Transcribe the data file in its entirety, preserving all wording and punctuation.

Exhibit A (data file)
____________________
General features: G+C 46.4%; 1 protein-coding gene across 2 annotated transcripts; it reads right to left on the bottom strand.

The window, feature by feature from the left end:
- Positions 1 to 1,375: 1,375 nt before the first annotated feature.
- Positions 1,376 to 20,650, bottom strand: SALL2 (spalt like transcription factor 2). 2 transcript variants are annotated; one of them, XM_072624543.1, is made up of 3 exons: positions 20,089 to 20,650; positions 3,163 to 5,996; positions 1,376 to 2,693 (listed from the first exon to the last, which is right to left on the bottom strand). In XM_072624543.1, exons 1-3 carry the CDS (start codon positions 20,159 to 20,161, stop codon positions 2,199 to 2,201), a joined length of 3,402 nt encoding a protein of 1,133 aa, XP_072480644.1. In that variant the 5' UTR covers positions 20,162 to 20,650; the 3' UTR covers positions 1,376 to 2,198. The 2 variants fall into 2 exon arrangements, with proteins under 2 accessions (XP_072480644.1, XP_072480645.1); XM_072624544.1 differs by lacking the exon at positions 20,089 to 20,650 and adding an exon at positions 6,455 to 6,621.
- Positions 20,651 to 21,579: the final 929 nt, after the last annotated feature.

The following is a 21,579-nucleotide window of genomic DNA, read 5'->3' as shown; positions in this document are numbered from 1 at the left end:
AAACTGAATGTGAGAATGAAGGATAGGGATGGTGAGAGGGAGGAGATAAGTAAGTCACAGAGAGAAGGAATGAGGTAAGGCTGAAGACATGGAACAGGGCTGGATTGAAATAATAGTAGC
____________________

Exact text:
General features: G+C 46.4%; 1 protein-coding gene across 2 annotated transcripts; it reads right to left on the bottom strand.

The window, feature by feature from the left end:
- Positions 1 to 1,375: 1,375 nt before the first annotated feature.
- Positions 1,376 to 20,650, bottom strand: SALL2 (spalt like transcription factor 2). 2 transcript variants are annotated; one of them, XM_072624543.1, is made up of 3 exons: positions 20,089 to 20,650; positions 3,163 to 5,996; positions 1,376 to 2,693 (listed from the first exon to the last, which is right to left on the bottom strand). In XM_072624543.1, exons 1-3 carry the CDS (start codon positions 20,159 to 20,161, stop codon positions 2,199 to 2,201), a joined length of 3,402 nt encoding a protein of 1,133 aa, XP_072480644.1. In that variant the 5' UTR covers positions 20,162 to 20,650; the 3' UTR covers positions 1,376 to 2,198. The 2 variants fall into 2 exon arrangements, with proteins under 2 accessions (XP_072480644.1, XP_072480645.1); XM_072624544.1 differs by lacking the exon at positions 20,089 to 20,650 and adding an exon at positions 6,455 to 6,621.
- Positions 20,651 to 21,579: the final 929 nt, after the last annotated feature.

The following is a 21,579-nucleotide window of genomic DNA, read 5'->3' as shown; positions in this document are numbered from 1 at the left end:
AAACTGAATGTGAGAATGAAGGATAGGGATGGTGAGAGGGAGGAGATAAGTAAGTCACAGAGAGAAGGAATGAGGTAAGGCTGAAGACATGGAACAGGGCTGGATTGAAATAATAGTAGC